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With two landmark rulings, the United States Supreme Court has made it clear: Mandatory sentences of life without parole for juveniles are unconstitutional. This has meant that the more than 360 so-called juvenile lifers in Michigan -- the second-highest total in the nation -- are eligible for re-sentencing, and possibly a second chance. It’s also meant time-consuming case reviews and court hearings, and, for victims’ families, often a painful reopening of the worst moments in their lives.The week of December 12th, 2016, Michigan Radio took a close look at how Michigan is following up on these landmark U.S. Supreme Court rulings.Are juvenile lifers in Michigan getting a second chance?It's a difficult discussion that has life and death stakes, murders and victims, issues of justice and fairness, and a lot of legal maneuvering. It's also a conversation about how we, as a society, should treat the most troubled children among us.There are few easy answers. See our entire series below.

Michigan Supreme Court says no parole for man convicted of murder he committed when 18 years old

Michigan Supreme Court
Photo by larrysphatpage, Flickr
The Michigan Supreme Court


The Michigan Supreme Court has agreed with an Appeals Court ruling that  denied a retrial in a first-degree murder conviction of an 18 year-old defendant.

Robin Rick Manning was 18 years and three months old when he was involved in a crime in which the victim was shot and killed. Manning was sentenced to mandatory life in prison without parole.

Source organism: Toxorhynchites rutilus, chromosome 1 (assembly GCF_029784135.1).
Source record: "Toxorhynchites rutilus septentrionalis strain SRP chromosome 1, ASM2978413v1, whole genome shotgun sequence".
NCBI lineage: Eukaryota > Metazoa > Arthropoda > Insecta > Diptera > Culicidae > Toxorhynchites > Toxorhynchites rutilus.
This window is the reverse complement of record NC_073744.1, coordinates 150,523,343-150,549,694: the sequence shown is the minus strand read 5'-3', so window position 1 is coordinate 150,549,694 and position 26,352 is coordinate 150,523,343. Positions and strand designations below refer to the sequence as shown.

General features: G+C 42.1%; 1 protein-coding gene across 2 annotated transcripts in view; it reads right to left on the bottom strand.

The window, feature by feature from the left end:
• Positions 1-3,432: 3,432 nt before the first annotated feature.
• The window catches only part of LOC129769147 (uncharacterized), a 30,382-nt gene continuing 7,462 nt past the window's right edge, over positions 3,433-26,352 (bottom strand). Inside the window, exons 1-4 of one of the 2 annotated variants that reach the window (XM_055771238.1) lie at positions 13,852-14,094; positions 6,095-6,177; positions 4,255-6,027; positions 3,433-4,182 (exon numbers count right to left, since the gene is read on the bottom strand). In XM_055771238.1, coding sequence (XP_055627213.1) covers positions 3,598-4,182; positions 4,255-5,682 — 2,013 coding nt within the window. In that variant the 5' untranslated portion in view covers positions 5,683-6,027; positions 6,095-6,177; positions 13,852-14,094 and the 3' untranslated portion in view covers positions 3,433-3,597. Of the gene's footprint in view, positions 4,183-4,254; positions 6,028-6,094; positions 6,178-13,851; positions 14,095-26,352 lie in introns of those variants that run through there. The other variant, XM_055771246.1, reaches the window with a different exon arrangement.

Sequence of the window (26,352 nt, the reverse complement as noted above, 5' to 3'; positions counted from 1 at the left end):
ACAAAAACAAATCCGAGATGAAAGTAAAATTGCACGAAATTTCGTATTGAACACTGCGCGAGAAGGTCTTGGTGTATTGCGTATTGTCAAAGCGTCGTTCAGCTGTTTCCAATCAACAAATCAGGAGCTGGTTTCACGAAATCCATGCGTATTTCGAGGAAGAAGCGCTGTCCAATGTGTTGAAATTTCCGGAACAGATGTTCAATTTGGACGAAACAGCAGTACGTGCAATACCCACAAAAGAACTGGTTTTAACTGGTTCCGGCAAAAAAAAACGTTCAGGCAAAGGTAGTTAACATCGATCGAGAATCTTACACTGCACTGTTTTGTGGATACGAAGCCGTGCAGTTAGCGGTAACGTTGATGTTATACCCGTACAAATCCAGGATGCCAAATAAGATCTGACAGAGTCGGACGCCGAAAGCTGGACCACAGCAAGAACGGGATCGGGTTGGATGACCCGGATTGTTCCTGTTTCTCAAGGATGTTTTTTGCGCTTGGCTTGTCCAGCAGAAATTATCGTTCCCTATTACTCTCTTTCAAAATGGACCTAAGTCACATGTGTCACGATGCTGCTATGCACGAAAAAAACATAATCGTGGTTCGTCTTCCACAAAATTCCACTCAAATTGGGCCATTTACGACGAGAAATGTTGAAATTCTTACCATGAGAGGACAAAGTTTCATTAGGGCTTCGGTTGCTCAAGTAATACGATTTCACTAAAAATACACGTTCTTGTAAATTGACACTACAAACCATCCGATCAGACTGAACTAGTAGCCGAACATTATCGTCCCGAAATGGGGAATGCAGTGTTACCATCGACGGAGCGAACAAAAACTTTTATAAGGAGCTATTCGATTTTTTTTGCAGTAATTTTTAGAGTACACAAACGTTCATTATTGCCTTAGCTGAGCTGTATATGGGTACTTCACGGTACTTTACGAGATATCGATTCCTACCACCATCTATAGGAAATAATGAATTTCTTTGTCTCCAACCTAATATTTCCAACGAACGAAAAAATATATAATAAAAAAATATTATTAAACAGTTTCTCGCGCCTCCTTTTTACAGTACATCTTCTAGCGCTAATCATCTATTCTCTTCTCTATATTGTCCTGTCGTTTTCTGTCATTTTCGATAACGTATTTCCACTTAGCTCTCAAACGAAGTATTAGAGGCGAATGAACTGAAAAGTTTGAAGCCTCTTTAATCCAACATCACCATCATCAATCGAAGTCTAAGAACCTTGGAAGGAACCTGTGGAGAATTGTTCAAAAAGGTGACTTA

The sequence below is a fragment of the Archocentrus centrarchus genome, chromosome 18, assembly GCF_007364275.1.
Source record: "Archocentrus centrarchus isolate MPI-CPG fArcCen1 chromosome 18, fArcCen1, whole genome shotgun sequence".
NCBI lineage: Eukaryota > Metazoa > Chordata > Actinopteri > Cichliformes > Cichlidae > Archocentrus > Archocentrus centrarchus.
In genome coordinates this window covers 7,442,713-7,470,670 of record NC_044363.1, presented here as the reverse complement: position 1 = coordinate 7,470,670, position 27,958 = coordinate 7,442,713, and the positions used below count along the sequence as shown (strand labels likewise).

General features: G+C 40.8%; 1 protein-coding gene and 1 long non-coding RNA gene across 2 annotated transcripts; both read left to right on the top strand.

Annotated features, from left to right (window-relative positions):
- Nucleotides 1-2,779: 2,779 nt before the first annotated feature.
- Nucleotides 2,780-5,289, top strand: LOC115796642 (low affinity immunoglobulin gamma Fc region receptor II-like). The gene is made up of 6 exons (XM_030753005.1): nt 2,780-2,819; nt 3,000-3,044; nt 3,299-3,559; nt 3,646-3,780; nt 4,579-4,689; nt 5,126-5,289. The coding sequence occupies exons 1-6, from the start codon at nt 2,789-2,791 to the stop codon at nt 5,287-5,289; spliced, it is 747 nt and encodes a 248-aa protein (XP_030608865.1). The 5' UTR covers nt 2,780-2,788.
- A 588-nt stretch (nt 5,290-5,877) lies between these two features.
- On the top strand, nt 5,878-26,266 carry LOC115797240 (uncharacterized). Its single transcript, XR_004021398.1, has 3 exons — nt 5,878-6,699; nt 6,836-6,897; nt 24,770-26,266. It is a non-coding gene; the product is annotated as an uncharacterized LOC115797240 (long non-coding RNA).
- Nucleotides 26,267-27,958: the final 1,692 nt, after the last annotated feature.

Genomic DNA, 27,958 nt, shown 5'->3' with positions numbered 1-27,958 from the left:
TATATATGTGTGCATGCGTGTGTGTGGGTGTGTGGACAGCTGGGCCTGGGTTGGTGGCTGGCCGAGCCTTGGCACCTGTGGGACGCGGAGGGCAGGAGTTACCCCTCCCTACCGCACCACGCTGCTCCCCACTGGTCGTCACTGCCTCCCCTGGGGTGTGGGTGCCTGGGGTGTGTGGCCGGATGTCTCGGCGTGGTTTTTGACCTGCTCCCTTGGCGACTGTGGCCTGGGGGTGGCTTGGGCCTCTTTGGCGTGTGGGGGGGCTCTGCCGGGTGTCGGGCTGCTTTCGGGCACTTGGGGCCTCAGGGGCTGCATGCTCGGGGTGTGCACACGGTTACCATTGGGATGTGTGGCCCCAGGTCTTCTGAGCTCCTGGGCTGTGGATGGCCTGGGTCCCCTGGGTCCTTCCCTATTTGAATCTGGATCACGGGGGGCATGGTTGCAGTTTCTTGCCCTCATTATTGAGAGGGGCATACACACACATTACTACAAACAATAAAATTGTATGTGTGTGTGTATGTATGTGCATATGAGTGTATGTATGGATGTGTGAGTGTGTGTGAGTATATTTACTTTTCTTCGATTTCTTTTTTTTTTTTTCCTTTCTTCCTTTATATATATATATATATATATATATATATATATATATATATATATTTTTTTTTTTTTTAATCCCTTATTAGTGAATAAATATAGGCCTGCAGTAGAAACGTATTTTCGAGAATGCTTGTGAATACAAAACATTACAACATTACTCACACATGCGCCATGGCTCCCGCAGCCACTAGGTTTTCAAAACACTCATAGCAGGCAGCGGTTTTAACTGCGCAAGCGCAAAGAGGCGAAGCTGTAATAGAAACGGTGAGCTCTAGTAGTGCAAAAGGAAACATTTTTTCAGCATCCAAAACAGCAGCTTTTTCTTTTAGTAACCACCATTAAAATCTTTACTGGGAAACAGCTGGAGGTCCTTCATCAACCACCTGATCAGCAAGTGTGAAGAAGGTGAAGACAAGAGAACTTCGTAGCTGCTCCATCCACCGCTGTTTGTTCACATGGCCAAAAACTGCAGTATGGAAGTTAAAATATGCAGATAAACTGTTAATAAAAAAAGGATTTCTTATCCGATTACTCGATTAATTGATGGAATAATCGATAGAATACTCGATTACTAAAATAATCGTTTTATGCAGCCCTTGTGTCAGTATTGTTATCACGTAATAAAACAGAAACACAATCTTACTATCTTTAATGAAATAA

Manning’s lawyer argued since he was so young, a sentence of life without parole violates the Constitutional prohibition against cruel and unusual punishment. The argument went on to say the U.S. Supreme Court ruled those under the age of 18 should not be sentenced to life without parole because a juvenile’s brain is still developing and the science behind that decision is still evolving. Attorney Amanda K. Rice with the Jones Day law firm argued the prohibition on life without parole should be extended to people a little older.

Justices asked if you don't draw the line at age 18, where do you draw the line?

The Michigan Court of Appeals said no, Manning's case could not be retried, and the Michigan Supreme Court has now agreed.

Lester Graham reports for The Environment Report. He has reported on public policy, politics, and issues regarding race and gender inequity. He was previously with The Environment Report at Michigan Public from 1998-2010.
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